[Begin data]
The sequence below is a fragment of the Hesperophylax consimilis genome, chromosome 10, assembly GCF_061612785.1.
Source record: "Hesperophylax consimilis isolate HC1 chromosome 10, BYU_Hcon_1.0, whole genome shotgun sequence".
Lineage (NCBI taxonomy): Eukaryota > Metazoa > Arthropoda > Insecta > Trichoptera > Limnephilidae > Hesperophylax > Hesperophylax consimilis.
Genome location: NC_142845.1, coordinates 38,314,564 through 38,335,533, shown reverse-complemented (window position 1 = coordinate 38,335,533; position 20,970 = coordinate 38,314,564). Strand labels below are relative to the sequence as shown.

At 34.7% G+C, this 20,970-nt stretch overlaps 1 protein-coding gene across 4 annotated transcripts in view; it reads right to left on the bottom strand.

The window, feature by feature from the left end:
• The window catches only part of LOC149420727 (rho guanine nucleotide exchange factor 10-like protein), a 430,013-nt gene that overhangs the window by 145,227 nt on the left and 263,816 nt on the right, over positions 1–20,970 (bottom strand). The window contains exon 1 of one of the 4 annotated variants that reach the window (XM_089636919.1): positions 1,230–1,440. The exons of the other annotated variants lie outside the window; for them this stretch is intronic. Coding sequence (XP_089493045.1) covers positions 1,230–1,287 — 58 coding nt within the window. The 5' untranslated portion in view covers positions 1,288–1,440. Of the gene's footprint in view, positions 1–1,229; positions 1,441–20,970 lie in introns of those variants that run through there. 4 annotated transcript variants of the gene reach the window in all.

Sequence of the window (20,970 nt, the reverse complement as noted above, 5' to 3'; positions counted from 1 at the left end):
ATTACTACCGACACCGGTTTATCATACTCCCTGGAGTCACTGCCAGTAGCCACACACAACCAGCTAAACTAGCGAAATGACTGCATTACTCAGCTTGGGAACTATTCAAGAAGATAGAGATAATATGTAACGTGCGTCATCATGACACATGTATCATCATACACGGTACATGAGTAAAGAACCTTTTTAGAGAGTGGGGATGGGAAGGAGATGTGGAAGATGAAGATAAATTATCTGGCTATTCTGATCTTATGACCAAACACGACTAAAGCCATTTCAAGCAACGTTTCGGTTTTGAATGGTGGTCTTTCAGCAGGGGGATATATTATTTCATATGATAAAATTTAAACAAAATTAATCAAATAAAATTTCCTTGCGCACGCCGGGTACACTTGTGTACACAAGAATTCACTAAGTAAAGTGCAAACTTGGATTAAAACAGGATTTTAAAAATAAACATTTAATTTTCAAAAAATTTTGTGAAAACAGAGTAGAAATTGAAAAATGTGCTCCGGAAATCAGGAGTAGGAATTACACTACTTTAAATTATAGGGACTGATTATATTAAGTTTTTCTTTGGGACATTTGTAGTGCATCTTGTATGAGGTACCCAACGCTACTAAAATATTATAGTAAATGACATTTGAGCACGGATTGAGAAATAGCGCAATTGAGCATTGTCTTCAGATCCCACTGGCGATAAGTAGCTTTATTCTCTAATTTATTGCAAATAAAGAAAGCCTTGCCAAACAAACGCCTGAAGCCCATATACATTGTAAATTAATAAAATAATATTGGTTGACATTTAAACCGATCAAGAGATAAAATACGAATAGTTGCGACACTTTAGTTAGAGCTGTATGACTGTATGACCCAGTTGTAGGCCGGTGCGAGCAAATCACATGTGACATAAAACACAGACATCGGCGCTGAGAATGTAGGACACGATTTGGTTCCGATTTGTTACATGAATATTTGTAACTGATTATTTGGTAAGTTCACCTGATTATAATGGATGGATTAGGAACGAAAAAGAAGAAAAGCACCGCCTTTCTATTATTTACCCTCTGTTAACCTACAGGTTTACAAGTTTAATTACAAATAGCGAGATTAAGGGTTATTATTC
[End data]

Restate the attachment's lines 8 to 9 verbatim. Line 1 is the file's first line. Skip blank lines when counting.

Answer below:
Sequence of the window (20,970 nt, the reverse complement as noted above, 5' to 3'; positions counted from 1 at the left end):
ATTACTACCGACACCGGTTTATCATACTCCCTGGAGTCACTGCCAGTAGCCACACACAACCAGCTAAACTAGCGAAATGACTGCATTACTCAGCTTGGGAACTATTCAAGAAGATAGAGATAATATGTAACGTGCGTCATCATGACACATGTATCATCATACACGGTACATGAGTAAAGAACCTTTTTAGAGAGTGGGGATGGGAAGGAGATGTGGAAGATGAAGATAAATTATCTGGCTATTCTGATCTTATGACCAAACACGACTAAAGCCATTTCAAGCAACGTTTCGGTTTTGAATGGTGGTCTTTCAGCAGGGGGATATATTATTTCATATGATAAAATTTAAACAAAATTAATCAAATAAAATTTCCTTGCGCACGCCGGGTACACTTGTGTACACAAGAATTCACTAAGTAAAGTGCAAACTTGGATTAAAACAGGATTTTAAAAATAAACATTTAATTTTCAAAAAATTTTGTGAAAACAGAGTAGAAATTGAAAAATGTGCTCCGGAAATCAGGAGTAGGAATTACACTACTTTAAATTATAGGGACTGATTATATTAAGTTTTTCTTTGGGACATTTGTAGTGCATCTTGTATGAGGTACCCAACGCTACTAAAATATTATAGTAAATGACATTTGAGCACGGATTGAGAAATAGCGCAATTGAGCATTGTCTTCAGATCCCACTGGCGATAAGTAGCTTTATTCTCTAATTTATTGCAAATAAAGAAAGCCTTGCCAAACAAACGCCTGAAGCCCATATACATTGTAAATTAATAAAATAATATTGGTTGACATTTAAACCGATCAAGAGATAAAATACGAATAGTTGCGACACTTTAGTTAGAGCTGTATGACTGTATGACCCAGTTGTAGGCCGGTGCGAGCAAATCACATGTGACATAAAACACAGACATCGGCGCTGAGAATGTAGGACACGATTTGGTTCCGATTTGTTACATGAATATTTGTAACTGATTATTTGGTAAGTTCACCTGATTATAATGGATGGATTAGGAACGAAAAAGAAGAAAAGCACCGCCTTTCTATTATTTACCCTCTGTTAACCTACAGGTTTACAAGTTTAATTACAAATAGCGAGATTAAGGGTTATTATTC